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Silky Terrier - History and Health

Source: PetWave, Updated on July 16, 2015
Silky Terrier


In the late 19th century, a number of Yorkshire Terriers were brought from England to Australia – particularly, to Victoria and New South Wales. Some of these Yorkshire Terrier dogs were crossed with the larger, working Australian Terrier bitches in an attempt to improve their blue-and-tan coats. Some of the offspring of these crosses were initially shown as Australian Terriers, while others were exhibited either as Yorkies or Silkies. Some authorities think that the Dandie Dinmont Terrier, Skye Terrier and/or Cairn Terrier may also have a place in the Silky Terrier’s ancestry. Eventually, the Silky Terrier bred true to type and was recognized as a distinct breed in New South Wales in 1906, and in Victoria in 1909. There were some discrepancies between these two standards, particularly with regard to weight and ear type. A revised standard was adopted in 1926 in an effort to standardize the breed, and legislation was introduced in 1932 by the Kennel Control Council of Victoria to prevent further cross breedings between the Yorkshire, Australian and the then-called Sydney Silky Terriers.

In 1955, the Sydney Silky’s name was officially changed to the Australian Silky Terrier. In 1958, the Australian National Kennel Club was founded and recommended development of a national standard for the Australian Silky Terrier. That happened in March of 1959, and the national Australian standard narrowed approved weights for the Silky to “ideally from eight to ten pounds.” The previous standards had varied from 6 to 12 pounds, with one even allowing a variety below 6 pounds.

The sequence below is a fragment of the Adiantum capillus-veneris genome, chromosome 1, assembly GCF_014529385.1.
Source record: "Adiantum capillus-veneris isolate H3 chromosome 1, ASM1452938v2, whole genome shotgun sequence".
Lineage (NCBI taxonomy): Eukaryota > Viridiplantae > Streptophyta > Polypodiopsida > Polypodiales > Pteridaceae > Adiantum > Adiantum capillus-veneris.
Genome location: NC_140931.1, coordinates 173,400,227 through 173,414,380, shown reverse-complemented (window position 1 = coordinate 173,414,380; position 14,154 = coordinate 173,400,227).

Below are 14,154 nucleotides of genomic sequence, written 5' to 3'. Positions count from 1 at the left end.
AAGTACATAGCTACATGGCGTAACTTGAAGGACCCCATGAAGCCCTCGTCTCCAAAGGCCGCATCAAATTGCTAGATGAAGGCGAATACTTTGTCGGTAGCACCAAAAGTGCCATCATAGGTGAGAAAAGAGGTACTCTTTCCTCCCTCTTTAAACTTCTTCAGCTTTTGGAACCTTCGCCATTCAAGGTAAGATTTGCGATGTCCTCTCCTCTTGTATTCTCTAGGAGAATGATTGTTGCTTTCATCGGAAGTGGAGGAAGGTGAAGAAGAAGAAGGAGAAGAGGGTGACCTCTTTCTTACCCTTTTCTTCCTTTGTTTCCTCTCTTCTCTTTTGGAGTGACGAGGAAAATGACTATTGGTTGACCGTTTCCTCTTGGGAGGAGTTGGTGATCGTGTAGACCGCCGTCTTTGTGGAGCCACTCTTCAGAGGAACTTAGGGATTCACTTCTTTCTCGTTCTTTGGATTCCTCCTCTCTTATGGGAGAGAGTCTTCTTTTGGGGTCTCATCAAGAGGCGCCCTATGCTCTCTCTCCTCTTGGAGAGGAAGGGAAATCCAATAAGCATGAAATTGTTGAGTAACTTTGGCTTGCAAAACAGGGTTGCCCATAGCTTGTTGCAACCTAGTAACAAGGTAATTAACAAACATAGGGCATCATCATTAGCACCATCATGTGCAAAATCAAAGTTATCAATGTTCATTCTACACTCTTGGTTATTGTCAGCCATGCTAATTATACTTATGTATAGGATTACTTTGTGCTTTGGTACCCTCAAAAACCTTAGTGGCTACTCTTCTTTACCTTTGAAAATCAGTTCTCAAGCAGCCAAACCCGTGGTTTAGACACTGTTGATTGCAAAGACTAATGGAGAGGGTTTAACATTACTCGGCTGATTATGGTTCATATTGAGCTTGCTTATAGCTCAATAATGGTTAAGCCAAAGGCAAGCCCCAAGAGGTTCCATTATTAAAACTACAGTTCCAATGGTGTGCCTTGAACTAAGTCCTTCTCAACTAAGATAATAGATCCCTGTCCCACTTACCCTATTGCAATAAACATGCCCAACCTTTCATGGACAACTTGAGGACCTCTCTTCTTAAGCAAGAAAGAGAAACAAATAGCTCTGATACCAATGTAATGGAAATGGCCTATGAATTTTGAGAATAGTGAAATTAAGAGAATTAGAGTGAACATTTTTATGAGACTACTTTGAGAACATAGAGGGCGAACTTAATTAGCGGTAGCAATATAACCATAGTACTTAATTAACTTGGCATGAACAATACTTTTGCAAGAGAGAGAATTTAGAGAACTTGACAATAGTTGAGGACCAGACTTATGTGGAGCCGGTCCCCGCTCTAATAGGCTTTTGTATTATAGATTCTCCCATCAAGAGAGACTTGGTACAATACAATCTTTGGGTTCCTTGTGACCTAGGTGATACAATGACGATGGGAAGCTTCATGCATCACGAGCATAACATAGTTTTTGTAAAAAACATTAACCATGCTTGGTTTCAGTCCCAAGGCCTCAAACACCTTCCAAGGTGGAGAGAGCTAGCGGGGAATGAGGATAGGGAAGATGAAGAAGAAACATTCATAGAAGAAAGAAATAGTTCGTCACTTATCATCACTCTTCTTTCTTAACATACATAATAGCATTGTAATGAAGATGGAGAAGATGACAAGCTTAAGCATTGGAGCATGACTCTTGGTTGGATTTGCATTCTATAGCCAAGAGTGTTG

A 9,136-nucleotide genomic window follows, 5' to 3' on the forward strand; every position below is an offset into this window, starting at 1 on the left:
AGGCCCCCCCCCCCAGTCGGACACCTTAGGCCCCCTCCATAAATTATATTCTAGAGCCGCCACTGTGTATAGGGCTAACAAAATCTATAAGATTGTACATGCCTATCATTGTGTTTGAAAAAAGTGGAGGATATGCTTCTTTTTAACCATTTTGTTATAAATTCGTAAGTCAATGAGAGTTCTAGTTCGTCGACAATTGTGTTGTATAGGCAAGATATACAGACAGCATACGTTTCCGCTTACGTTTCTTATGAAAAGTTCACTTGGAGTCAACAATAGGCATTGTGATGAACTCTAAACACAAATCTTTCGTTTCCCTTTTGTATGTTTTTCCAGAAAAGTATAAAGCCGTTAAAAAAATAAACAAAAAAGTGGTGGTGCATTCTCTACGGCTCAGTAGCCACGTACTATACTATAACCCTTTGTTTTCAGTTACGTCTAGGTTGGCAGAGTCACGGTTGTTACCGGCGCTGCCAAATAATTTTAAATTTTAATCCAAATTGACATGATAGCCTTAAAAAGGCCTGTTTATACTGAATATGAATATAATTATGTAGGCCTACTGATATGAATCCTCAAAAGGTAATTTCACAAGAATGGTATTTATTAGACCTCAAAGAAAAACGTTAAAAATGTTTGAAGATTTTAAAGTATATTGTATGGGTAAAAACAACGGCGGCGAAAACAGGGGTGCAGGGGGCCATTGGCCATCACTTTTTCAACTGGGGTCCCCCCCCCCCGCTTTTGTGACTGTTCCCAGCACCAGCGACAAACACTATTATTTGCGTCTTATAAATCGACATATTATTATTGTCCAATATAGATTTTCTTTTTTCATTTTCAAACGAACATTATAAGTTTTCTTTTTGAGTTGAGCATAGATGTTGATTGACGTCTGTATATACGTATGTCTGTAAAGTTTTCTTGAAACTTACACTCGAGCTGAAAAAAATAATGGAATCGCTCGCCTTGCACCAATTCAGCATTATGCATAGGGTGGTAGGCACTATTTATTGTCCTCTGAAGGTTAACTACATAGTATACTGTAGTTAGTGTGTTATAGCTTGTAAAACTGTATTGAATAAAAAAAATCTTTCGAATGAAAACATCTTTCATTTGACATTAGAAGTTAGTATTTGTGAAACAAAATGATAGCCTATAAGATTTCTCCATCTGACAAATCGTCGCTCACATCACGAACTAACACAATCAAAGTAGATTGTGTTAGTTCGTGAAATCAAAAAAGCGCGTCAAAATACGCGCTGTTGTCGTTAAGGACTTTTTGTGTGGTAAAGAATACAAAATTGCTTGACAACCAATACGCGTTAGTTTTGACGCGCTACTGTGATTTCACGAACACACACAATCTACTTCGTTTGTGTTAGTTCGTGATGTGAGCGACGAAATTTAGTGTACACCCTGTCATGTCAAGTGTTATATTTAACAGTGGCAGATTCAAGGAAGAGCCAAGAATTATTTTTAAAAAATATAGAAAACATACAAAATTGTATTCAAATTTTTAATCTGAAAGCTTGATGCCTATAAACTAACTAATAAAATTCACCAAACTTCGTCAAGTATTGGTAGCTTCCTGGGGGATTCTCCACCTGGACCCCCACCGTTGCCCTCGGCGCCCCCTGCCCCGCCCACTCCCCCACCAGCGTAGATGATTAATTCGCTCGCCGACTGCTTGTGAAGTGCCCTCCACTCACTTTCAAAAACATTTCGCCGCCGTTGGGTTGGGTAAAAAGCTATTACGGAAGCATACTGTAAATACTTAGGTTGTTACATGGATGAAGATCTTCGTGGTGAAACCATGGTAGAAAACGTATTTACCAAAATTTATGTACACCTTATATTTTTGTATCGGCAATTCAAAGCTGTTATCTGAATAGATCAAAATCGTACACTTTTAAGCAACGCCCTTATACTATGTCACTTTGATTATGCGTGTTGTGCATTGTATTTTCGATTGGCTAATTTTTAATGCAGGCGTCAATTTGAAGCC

Silky Terriers made their way to the United States with American servicemen and women returning from Australia after World War II. The Sydney Silky Terrier Club of America held its first meeting in March of 1955. Shortly thereafter, it was renamed as the Silky Terrier Club of America. The Silky was accepted by the American Kennel Club in 1959, as a member of the Toy Group. The breed was not recognized in England until a breed club was developed there in 1979. Today’s Silky is an energetic, intelligent, fun-loving companion that thrives on attention from his owner and is a terrific urban pet. It also makes a great watchdog and will vigorously announce the arrival of any visitors, welcome or not.


The average life span of the Silky Terrier is 12 to 15 years. Breed health concerns may include allergies, collapsing trachea; diabetes, elbow dysplasia, epilepsy, intervertebral disk disease, Legg-Calve-Perthes disease, malassezia dermatitis, short hair syndrome of Silky breeds, cataracts, cystine urolithiasis, refractory corneal ulceration and patellar luxation.

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